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Illustrator Insider Training: Rethinking the Essentials is the first installment in a series of courses designed to show experienced Illustrator users to how master core features and build art more efficiently. Adobe Illustrator has evolved dramatically over the years, and many creative professionals may be missing out on features that have been added to the latest versions. This course takes a fresh approach to core concepts, such as paths, attributes, object hierarchy, groups, and layers. Advanced techniques such as combining multiple effects and customizing textures are also included. Exercise files and a free worksheet are included with the course.
You know, when you take a look through the Effect menu, sometimes you find some things that don't seem to make a lot of sense. For example, when I first kind of started perusing through the Effect menu, I saw this setting here called Convert to Shape, and you can convert objects to rectangles, rounded rectangles, or an ellipse. I thought to myself, you know, if I really wanted a rectangle, why don't I just draw a rectangle to begin with. Why would I create some other kind of shape and then convert it to a rectangle as an effect? However, when I really started to understand the uses for effects, and more importantly, when I understood that the effect was simply modifying the presentation or the appearance of artwork, I realized just how valuable this effect can be.
For example, what happens if you use the Convert to Shape effect to text elements? In fact, that's what we are going to do right over here. I have a nice little image here, and I have some numbers. Sometimes you need to label some artwork. You know, I have to put some numbers here, so that I can reference those somehow. So maybe I have here this number 1, which I can maybe drag till say the leaf, and then maybe the number 2 would come down here and identify maybe this flower. The problem though, is that when I first look at this, it's hard to read those numbers. And yeah, I can maybe knock it out in reverse or something, but then it depends on the contrast, the background.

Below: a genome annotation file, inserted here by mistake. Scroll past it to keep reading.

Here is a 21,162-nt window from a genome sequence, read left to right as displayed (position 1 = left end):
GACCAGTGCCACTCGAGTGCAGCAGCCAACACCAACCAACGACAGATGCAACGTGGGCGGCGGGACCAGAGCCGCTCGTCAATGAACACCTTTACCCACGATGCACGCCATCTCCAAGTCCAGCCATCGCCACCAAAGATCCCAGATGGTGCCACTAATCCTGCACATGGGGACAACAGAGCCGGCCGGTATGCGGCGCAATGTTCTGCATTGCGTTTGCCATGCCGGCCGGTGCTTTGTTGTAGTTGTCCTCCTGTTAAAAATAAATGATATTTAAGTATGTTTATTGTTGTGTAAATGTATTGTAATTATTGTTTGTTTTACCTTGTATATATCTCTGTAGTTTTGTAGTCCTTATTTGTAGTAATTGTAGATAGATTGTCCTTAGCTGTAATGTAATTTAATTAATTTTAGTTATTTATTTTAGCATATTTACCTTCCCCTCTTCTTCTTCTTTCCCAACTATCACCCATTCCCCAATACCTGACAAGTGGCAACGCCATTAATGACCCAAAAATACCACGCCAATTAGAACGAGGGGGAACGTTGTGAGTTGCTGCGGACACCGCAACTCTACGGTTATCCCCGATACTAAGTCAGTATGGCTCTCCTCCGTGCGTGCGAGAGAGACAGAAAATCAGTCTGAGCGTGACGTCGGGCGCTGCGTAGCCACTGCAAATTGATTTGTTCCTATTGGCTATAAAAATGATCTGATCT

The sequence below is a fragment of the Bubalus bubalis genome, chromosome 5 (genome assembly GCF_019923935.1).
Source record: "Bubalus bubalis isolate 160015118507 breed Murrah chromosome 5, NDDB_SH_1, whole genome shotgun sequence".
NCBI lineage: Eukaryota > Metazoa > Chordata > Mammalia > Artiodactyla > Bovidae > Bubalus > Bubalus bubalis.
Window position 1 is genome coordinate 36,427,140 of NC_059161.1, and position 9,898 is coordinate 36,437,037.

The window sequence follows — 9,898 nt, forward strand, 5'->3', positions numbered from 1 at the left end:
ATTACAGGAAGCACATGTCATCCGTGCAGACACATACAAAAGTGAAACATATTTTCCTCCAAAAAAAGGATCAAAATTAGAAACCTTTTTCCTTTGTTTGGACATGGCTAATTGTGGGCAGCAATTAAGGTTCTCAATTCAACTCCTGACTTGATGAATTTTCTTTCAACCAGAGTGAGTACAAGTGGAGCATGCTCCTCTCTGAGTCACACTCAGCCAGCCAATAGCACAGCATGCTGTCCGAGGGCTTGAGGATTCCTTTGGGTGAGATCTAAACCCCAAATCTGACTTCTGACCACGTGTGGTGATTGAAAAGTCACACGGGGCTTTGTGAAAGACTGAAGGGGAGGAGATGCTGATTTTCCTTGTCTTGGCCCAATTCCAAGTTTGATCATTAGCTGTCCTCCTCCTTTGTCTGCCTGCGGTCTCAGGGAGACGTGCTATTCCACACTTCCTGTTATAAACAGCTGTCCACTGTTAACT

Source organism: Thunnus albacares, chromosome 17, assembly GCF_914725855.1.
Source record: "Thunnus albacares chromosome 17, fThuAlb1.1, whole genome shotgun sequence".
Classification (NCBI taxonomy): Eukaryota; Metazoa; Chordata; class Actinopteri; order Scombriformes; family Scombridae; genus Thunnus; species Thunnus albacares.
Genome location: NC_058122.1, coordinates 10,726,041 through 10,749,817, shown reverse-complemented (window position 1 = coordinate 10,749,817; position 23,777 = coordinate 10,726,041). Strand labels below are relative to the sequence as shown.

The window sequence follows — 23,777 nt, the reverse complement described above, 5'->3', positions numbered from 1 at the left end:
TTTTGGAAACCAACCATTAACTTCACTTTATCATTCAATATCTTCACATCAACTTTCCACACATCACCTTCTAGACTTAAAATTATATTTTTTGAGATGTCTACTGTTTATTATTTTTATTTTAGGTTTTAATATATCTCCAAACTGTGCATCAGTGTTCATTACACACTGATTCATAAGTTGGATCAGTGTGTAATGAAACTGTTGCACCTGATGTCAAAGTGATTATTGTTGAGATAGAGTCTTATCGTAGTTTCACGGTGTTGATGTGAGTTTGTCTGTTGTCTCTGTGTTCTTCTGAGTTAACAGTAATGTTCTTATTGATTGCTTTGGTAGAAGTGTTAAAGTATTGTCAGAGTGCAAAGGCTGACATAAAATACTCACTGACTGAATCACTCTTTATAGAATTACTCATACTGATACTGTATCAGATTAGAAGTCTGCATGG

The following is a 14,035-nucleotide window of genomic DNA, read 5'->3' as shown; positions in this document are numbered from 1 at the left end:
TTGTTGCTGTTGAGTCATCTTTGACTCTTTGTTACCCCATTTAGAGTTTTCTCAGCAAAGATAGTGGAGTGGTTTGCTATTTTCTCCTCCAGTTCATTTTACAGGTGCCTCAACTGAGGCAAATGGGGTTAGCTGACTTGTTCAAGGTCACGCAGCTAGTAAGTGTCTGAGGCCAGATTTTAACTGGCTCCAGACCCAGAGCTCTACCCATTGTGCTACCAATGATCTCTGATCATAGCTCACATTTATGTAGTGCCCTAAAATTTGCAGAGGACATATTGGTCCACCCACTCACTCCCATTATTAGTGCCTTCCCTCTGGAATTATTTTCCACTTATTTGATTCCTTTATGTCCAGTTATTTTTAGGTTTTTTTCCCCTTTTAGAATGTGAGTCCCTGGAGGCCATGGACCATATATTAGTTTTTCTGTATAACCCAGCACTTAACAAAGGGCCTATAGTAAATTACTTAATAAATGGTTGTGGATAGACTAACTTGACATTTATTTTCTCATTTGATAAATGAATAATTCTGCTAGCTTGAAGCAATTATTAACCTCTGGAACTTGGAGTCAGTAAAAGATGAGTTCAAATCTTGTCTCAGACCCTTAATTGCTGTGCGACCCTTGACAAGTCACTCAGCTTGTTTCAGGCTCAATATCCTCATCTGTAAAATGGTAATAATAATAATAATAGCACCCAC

I'd much rather have some kind of shape maybe that will contain these numbers inside of them. Now I could draw little circles and put the numbers inside of them, but then again, I'm starting to deal with multiple objects that I then have to maybe group together, always make sure that they resize and move around together. If there was only some way where I could actually incorporate some kind of a background into the numbers themselves. Boy, that would save me a lot of time. In fact, that's just what we are going to do now in this movie. So I am going to start out by first selecting the number 1 right here. Now if we look at our Appearance panel, I see that I have a type object that's currently targeted.